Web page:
Me again, the Moussetis with the least amount of serotonin. Fun fact about me: I am, always have been, and always will be, that horse girl. You know the type. My childhood bedroom is absolutely plastered with horse posters, and I rode every week for over a decade. So like, I’m legit. I’m even going back to volunteer at my old barn soon in the hopes of riding at least once before school sets in.
So there’s this rule in horseback riding that I always really struggled with. Conceptually, it was simple, but in practice, I could never really get it down. The rule is as such:
Look where you want to go, not where you’re afraid to go.
I know it sounds like something you’d see written in brush script over a sunset on a poster in a high school counselors office. But it’s actually crucial to safe riding. Horses, you see, are clever beasts, and don’t let anyone tell you otherwise. Above all they are empathetic to a fault, which means if you’re scared, they know, and since you’re the one meant to be in charge, it makes them scared.
Something else to consider is that horses generally can feel where you’re looking. On the one hand, this is great for sport. Proper jumping technique states that you should start looking at your next obstacle the moment your horse leaves the ground in front of your current one. That way you know where you’re going, and so does your horse.
But it’s a two-way street. If there’s a commotion, for example, that catches your attention and distracts you from what you’re doing, it will carry over to your horse. And horses, bless their hearts, are prey animals, and evolved to really favor flight over fight in stressful situations. (Which, as someone who has had to fight horses on multiple occasions, I am actually extremely grateful for.) So now both you and your horse are distracted, and your horse is likely to spook.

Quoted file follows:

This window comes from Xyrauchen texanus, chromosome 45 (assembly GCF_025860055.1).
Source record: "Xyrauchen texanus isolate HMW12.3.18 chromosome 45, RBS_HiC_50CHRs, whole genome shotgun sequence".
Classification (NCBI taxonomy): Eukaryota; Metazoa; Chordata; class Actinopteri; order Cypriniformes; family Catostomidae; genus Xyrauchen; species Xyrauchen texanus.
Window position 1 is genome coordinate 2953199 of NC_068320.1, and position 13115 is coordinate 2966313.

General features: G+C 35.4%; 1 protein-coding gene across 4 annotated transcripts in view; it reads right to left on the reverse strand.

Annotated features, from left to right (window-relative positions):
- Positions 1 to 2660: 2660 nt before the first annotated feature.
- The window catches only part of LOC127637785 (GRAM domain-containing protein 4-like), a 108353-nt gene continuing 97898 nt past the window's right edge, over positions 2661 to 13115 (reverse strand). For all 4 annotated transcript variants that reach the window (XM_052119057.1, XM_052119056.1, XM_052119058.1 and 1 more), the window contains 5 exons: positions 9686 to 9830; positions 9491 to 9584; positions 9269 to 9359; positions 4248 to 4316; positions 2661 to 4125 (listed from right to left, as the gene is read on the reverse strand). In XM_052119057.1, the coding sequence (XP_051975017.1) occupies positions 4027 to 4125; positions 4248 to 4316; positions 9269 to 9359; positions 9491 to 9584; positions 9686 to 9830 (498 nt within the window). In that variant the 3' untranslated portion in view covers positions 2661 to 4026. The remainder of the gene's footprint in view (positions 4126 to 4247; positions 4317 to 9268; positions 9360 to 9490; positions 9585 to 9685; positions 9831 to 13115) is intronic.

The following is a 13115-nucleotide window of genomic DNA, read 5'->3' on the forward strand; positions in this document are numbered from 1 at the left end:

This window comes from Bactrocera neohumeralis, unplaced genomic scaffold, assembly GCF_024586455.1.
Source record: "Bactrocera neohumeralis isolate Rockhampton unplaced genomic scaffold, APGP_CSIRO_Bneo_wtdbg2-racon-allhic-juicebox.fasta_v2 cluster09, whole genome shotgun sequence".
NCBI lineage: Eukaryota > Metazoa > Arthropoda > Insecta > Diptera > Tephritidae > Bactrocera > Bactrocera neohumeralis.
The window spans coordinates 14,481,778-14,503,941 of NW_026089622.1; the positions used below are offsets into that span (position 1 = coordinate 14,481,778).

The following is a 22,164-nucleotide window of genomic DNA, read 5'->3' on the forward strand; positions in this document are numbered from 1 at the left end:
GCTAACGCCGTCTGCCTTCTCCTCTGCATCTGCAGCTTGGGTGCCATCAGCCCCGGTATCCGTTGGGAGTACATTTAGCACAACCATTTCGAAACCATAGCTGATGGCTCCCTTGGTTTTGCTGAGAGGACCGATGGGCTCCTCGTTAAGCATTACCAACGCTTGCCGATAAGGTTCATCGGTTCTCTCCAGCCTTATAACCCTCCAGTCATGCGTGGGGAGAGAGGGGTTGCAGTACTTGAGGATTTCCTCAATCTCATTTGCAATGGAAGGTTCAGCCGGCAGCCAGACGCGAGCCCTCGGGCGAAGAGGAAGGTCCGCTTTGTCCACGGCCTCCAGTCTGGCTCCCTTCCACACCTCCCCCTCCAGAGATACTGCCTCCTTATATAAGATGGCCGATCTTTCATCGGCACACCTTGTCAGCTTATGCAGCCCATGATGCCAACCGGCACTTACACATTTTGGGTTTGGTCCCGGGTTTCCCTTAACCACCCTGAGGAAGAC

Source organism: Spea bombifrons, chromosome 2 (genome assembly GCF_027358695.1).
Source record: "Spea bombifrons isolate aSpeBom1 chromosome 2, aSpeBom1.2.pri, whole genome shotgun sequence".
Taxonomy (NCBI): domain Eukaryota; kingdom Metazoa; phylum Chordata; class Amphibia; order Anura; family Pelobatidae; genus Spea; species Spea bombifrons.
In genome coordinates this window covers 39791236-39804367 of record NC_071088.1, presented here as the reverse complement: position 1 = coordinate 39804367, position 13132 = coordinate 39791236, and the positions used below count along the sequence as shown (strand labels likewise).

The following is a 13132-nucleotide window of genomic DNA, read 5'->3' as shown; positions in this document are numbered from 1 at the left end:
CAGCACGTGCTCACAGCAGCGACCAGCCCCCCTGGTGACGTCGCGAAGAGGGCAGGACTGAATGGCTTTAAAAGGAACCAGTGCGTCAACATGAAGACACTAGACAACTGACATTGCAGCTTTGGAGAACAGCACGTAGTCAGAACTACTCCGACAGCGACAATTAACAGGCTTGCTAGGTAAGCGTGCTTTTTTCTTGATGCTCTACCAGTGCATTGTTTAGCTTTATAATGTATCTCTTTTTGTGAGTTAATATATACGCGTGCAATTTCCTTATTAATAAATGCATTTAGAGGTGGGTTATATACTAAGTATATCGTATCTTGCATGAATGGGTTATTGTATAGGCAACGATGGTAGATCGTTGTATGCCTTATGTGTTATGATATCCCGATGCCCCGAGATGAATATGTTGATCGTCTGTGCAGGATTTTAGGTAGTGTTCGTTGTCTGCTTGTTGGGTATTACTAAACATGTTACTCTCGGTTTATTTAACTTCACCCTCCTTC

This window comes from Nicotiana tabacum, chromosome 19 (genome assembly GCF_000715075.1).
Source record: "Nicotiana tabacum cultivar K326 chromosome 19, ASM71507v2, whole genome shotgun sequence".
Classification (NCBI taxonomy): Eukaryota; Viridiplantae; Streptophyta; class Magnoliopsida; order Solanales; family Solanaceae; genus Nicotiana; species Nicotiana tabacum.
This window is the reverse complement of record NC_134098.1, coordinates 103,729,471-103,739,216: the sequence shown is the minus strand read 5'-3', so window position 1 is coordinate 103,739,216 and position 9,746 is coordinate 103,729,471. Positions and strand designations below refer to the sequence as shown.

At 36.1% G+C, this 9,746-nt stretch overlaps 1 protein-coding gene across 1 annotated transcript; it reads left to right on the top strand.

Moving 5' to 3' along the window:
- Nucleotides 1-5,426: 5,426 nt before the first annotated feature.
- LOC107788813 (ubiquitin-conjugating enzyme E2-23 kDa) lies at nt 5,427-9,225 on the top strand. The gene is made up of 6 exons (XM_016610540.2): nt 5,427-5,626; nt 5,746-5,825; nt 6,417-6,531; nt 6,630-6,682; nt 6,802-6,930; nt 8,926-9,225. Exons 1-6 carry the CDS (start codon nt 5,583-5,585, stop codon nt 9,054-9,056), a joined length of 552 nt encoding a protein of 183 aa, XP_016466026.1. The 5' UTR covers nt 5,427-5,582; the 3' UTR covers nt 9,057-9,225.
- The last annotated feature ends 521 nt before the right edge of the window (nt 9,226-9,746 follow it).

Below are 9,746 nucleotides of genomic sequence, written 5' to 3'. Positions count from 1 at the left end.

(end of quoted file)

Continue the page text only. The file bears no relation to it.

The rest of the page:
Now let’s play this out. If you’ve never had the distinct pleasure of riding a spooked horse, it goes a little something like this. First the horse startles, and sometimes that’s the end of it. You both take a moment to calm down and then you carry on. But other times, it gets worse, and your horse can take off. At this point your own fight or flight response kicks in, and that’s where our look-where-you-want-to-be concept becomes of the utmost importance. Because now it’s on you. Your horse is out of control, and you and everyone in your vicinity is in danger. What are you going to do? Look at the group of little girls learning how to lead a pony? Or at the stern woman cooling down a warmblood that looks like he costs more than most cars? Because if you’re looking at them, you can bet that your horse is too, and that’s the direction you’ll end up going.
So you look for where you need to go. You look for an empty space to let your horse run out or you look for a wall to stop them. ‘Cause wherever you look, that’s where you’re gonna end up. The same goes for looking down, if not more so, because looking down is the biggest no-no of them all in equine sports.
Alright, time to apply this to reality. You are the rider, your horse is your life, and everything else is… everything else. If you want your life to head in the right direction, you gotta look in the right direction, right? If you look at the problem, or the disaster, you’ll focus on it, get distracted by it, and end up running right into it. Instead, be aware of it, but only in your peripheral. Your focus needs to stay on where you want to go, so you can guide yourself there. And it doesn’t always work; sometimes that horse is gonna run wherever that horse is gonna run, and there’s nothing you can do about it. The only thing you can predict about life is that it’s unpredictable.
But even if something does go wrong, (you know, like tumbling off your horse and into the dirt) it’s better to fail knowing that you did everything you could rather than wondering if just maybe, if I’d done just this one little thing, it could have worked out. (In this metaphor, the ground is just a metaphor for just failing at something, not dying or anything. That’s a whole other matter.)
And that’s the principle. You look where you want to go, not where you’re scared to go, and that’s how you can guide your life in the right direction. Does it always work? No. But is it better than the alternative? So I’ve heard. Like I said, I’ve struggled with this concept, both in the literal and the metaphorical sense. I’ve hit the dirt my fair share, but that’s a risk we knowingly take when we set out on any endeavor worthwhile.